29 December 2022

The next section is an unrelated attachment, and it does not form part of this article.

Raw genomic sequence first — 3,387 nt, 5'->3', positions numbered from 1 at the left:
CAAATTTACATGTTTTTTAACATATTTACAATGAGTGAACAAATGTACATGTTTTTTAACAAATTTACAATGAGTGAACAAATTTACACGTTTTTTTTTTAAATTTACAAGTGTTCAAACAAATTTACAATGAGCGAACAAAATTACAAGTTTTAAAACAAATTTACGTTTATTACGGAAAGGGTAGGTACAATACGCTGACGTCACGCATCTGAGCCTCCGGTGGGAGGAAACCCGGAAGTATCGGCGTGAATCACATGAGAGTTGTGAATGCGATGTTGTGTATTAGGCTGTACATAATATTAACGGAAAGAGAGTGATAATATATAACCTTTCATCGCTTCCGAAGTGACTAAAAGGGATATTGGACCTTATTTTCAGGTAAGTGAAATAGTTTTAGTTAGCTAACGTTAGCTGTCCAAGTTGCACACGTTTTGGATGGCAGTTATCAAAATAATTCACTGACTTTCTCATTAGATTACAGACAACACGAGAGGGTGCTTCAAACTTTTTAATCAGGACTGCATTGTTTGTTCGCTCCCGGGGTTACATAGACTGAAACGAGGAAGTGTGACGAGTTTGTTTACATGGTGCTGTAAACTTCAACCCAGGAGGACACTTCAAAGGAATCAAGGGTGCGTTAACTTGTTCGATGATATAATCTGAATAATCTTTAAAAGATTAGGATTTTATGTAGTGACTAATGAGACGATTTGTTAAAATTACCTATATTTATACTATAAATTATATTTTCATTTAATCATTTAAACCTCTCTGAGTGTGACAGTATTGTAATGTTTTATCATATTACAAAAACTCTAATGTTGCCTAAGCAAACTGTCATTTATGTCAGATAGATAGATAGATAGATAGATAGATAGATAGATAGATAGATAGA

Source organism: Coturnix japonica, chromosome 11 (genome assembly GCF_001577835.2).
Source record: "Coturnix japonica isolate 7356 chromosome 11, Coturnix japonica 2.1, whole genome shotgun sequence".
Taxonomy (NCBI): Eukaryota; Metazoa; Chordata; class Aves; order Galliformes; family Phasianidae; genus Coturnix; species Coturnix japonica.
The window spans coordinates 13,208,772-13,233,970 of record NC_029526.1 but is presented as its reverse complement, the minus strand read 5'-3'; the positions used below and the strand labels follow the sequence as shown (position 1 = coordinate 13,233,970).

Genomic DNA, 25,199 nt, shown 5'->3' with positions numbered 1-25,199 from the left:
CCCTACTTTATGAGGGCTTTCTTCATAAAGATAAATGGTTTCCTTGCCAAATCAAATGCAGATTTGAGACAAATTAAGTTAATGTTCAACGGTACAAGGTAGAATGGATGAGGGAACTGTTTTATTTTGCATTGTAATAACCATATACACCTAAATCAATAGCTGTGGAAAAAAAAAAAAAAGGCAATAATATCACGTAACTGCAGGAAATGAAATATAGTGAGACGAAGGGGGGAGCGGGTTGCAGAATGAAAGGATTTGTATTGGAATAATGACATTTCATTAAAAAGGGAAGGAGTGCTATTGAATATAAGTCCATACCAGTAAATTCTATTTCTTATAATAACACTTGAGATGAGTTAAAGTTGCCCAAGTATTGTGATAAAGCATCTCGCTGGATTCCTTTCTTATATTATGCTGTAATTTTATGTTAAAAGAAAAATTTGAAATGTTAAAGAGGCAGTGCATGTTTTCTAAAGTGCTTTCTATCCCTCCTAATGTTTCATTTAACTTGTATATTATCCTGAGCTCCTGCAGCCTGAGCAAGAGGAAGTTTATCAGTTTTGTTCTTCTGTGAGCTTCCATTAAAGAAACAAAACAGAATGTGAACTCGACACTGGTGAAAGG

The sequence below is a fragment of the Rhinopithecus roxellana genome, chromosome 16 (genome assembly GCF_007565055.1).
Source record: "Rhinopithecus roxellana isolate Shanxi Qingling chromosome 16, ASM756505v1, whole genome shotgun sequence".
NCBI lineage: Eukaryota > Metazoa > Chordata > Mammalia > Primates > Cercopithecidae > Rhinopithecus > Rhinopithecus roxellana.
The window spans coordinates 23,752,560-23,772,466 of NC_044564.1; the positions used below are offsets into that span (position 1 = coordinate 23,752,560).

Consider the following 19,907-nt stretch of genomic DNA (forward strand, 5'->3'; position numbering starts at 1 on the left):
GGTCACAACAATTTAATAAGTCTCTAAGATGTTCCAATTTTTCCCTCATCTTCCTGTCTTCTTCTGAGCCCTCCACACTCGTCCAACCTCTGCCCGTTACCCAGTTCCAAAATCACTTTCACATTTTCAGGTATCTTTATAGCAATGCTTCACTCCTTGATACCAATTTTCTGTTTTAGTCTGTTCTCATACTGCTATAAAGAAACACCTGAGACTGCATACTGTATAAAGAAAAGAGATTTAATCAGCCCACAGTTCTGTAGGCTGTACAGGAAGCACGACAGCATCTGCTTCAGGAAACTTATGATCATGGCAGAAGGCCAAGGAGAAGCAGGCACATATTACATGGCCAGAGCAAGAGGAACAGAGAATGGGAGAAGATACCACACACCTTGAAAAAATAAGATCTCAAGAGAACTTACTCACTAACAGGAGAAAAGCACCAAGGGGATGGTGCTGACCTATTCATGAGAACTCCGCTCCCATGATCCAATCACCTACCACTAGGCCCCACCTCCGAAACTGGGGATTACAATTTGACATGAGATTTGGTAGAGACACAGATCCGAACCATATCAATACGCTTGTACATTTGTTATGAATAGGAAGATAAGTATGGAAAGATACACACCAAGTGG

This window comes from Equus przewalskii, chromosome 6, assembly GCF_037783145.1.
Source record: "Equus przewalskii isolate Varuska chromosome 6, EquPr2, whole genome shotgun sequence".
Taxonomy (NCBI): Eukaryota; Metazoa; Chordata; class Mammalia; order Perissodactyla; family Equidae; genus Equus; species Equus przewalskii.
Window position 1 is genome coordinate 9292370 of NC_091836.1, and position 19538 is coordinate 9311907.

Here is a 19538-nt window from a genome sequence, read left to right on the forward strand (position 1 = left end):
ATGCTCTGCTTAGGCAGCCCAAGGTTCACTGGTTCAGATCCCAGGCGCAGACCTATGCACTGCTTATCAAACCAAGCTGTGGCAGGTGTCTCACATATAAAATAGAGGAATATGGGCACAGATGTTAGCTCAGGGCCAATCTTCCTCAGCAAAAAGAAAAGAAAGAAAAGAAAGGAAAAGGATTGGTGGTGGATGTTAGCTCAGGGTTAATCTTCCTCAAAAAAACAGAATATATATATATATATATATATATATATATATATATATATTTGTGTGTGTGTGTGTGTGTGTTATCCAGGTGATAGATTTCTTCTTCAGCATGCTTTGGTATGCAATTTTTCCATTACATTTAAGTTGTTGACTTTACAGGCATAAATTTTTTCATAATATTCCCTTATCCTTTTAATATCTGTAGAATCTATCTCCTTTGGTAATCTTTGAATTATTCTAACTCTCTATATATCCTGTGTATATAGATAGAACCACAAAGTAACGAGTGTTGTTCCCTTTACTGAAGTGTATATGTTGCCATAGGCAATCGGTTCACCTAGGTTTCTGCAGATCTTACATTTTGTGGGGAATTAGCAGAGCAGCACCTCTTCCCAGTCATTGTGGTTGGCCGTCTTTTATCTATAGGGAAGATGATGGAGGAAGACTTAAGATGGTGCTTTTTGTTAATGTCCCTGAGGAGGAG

The Carmichael Centre’s Mark Dean and Lance Worrall argue for a standard 4-day working week: “The truth about productivity is that regardless of slow growth (which is not the fault of labour), there has been positive productivity growth that has outstripped real wage movements. Workers have not received a proportionate share of the productivity gains they have made. Almost all of it has gone to boosting the GDP profit share. Sharing the benefits through a shorter working week means rebalancing between the incidence of overwork and unpaid labour, and underemployment and too few hours. It also means recognising the need to compensate Australia’s workforce for its past contributions to productivity growth. … This fact of sustained, nearly-full capture of past productivity gains as rents by the corporate sector provides a part of the justification for statutory shorter hours. Together with the more equitable distribution of labour to address the two poles of exploitation — overwork and unpaid labour alongside underemployment, too few hours and acute insecurity — the case for shorter hours contributes to the argument for a larger full employment objective and framework. The case is further made by the fact that additional to the benefits of shorter hours to individuals and the social fabric, a shorter working week is often associated with higher productivity… We conclude strongly that shorter standard work weeks, and a corresponding redistribution of working hours (including longer and more stable hours for people in underemployed and insecure work positions), will generate improved work-life balance, stronger social stability, and improved environmental performance — without undermining productivity and material incomes.”